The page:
An Orange County Sheriff’s deputy who won the department’s medal of valor after shooting a knife-wielding, delusional man 18 times and repeatedly stomping on his head can be sued by the suspect’s mother, a federal appellate court ruled.
A 9th Circuit Court of Appeals panel Wednesday revived an excessive force suit against Deputy Michael Higgins, who was credited with saving the life of another deputy stabbed twice on the arm by suspect Connor Zion, 21. The suit was previously quashed by a lower court.
The three-justice panel, led by Alex Kozinski, said, “like forced stomach-pumping, head-stomping a suspect curled up in the fetal position is bound to offend even hardened sensibilities.”
A sheriff’s video of the September 2013 altercation showed the shooting and Higgins stomping three times on the fallen man’s head, something not taught or condoned in police training for use of force.
“I don’t believe anyone would tell you that kind of continuation of force is appropriate after having put a
suspect down with a firearm,” said Ron Lowenberg, dean of the police academy at Golden West College.
Larry Rosenthal, a law professor at Fowler School of Law at Chapman University, had a stronger reaction.
“If an officer who engages in wholly unjustifiable conduct gets a medal, it boggles my mind,” Rosenthal said. “Why has the Orange County Sheriff’s Department not disciplined this guy?”
In a prepared statement, the sheriff’s department said, “We stand by the District Attorney’s July 2014 investigation into this officer-involved shooting, which concluded Deputy Higgins did not commit a crime. According to their review, he used justifiable force and saved the life of a fellow deputy (Juan Lopez) and potentially prevented injuries to others.”
The district attorney’s report called Higgins’ actions, “reasonable and justified.”
Appellate justices, however, said the first volley of nine bullets, which left Zion alive, might have been enough to stop him from hurting anyone else. Higgins went on to stand over Zion, who was on the ground but still moving, and shoot him another nine times.
“A reasonable jury could find that Zion was no longer an immediate threat, and that Higgins should have held his fire unless and until Zion showed signs of danger or flight,” said the appellate ruling.
“Or, a jury could find that the second round of bullets was justified, but not the head-stomping.”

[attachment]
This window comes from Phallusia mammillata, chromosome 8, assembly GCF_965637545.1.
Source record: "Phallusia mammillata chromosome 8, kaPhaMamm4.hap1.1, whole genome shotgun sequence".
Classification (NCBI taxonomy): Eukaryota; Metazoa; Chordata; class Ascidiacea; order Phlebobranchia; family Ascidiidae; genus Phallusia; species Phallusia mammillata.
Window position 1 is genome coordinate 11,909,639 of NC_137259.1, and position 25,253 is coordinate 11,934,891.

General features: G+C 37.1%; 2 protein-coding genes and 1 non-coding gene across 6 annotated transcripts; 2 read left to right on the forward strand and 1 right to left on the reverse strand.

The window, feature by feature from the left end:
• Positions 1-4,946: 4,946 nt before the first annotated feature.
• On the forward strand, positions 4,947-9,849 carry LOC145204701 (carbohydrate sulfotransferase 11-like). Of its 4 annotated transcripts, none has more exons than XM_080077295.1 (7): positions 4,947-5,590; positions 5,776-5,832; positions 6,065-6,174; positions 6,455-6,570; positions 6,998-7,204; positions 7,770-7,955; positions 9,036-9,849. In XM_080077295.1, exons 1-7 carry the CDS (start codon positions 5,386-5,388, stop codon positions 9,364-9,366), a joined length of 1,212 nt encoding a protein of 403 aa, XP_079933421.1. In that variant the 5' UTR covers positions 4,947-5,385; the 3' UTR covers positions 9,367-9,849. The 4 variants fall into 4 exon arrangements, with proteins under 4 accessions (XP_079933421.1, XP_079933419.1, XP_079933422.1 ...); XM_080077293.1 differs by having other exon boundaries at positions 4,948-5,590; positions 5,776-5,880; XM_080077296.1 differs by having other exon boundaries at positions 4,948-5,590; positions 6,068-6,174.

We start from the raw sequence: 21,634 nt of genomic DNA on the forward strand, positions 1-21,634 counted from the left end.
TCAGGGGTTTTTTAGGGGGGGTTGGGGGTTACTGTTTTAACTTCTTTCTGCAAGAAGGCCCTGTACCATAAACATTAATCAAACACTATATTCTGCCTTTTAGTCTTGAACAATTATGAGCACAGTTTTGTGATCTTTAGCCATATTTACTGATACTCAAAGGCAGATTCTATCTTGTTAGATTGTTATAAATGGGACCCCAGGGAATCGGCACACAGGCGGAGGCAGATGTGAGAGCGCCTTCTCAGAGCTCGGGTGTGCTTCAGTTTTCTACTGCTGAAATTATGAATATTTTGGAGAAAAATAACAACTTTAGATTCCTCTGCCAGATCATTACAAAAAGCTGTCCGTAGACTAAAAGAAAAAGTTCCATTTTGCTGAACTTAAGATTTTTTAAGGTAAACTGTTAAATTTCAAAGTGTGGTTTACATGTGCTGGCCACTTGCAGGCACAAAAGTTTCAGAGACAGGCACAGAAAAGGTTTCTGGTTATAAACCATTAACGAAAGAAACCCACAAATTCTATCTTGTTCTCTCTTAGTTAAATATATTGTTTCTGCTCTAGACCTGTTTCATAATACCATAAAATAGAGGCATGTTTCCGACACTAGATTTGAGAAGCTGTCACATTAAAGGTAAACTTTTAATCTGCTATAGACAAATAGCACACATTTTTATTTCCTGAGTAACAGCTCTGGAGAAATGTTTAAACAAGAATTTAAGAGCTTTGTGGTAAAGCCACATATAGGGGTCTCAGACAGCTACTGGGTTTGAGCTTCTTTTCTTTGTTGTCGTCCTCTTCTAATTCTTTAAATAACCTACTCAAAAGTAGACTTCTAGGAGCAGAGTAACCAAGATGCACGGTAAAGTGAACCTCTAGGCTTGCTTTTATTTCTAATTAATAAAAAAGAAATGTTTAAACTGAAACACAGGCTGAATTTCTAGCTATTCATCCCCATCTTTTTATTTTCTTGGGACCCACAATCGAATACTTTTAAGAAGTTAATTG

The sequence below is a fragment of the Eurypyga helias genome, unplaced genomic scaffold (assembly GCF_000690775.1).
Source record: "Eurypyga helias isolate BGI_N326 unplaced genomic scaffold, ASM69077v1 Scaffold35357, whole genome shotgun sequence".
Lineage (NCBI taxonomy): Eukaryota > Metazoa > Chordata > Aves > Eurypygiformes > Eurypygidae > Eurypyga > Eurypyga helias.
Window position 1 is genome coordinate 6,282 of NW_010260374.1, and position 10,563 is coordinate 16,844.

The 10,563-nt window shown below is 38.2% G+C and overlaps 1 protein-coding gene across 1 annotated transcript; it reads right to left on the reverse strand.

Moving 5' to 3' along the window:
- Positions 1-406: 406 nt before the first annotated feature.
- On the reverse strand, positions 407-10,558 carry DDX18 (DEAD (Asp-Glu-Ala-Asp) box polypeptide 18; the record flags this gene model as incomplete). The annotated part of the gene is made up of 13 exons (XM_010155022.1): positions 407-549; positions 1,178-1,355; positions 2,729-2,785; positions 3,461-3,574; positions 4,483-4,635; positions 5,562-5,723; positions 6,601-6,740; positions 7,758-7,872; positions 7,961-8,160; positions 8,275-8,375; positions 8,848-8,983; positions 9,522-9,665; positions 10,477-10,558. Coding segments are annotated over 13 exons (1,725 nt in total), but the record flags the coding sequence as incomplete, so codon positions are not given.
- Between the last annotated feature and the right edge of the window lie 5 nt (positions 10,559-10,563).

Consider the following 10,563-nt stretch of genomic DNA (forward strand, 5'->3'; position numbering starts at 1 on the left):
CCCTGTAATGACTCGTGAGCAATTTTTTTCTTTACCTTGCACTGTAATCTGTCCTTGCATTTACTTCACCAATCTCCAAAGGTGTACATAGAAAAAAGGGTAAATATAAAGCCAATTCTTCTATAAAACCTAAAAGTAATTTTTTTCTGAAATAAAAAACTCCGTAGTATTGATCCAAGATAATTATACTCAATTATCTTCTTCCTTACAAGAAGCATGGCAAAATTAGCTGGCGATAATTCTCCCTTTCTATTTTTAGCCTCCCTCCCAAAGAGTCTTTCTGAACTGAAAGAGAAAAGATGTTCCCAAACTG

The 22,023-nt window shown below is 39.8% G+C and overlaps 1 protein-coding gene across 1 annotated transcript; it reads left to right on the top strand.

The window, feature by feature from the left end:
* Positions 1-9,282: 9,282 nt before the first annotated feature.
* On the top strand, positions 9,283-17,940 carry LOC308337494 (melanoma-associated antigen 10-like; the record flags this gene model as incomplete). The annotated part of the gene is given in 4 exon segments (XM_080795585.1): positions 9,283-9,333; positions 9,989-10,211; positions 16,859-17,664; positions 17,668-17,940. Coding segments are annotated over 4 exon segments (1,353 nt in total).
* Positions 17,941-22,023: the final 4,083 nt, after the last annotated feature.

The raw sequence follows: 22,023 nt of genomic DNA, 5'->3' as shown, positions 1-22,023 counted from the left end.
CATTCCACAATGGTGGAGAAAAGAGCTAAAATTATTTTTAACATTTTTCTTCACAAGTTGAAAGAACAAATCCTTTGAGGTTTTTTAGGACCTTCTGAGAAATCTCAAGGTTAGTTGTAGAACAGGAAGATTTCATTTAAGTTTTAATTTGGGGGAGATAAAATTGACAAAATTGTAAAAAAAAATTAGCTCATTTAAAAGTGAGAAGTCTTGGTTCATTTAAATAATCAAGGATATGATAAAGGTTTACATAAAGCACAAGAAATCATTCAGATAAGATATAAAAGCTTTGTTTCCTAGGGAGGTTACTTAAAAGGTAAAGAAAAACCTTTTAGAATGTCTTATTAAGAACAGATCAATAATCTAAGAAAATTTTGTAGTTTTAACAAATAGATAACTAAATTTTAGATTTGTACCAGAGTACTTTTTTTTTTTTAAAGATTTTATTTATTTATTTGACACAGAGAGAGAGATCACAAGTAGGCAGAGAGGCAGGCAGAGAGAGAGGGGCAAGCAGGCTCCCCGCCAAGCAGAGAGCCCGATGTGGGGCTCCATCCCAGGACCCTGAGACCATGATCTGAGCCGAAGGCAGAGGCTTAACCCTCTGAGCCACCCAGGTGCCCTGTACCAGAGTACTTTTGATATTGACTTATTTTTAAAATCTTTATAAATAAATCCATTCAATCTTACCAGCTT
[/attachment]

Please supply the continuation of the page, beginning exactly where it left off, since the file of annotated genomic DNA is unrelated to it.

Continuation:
Attorney Jerry Steering, representing Zion’s mother, Kimberly, summed up the panel’s ruling, “An officer has the right to terminate the threat, but not terminate the person.”
According to court records, the district attorney’s investigation and two sheriff’s videos, Zion had a history of seizures and was apparently in the midst of one when he cut his roommate and mother with a 12-inch, serrated kitchen knife. The sheriff’s department was called to the Laguna Niguel condominium.
Deputy Lopez was among the first to arrive. Zion, yelling “I’ll kill you,” attacked the deputy as he was getting out of his patrol car, stabbing him twice on the arm. Lopez fell to the ground and kicked at Zion to keep him away.
The video captures Zion running back to the condominium with Higgins firing nine times from about 15 feet away. Zion can be seen on the ground, still stirring. Higgins walks up and unloads nine more bullets into Zion from about four feet away.
Higgins then stomps on Zion’s head, walks away, returns and stomps again on his head, walks away, and returns for a third stomp, the video shows.
“I thought it was a movie. It was surreal. And then training kicked in,” Higgins said in an April 2014 article in the Orange County Register.
An autopsy shows that Zion was hit 11 times and died from his gunshot wounds. Methamphetamine and amphetamine were found in his bloodstream, according to the district attorney’s investigation.
Zion’s criminal history showed numerous arrests for being under the influence of a controlled substance, threat to kill, malicious mischief, assault and possession of dangerous weapons.
A delusional Zion told his mother earlier in the day of the incident that he would die at the hands of police.
In court proceedings Steering told justices, “I’ve been doing these police misconduct cases for 33 years and this is the first case I can say that I’ve actually seen what appears to be a police execution.”
So, although the police can usually shoot people with relative impunity, at least now West of Utah, the police can terminate the threat but not the person. This is a major breakthrough in Fourth Amendment jurisprudence; a major victory for liberty in the Western states.
Jerry L. Steering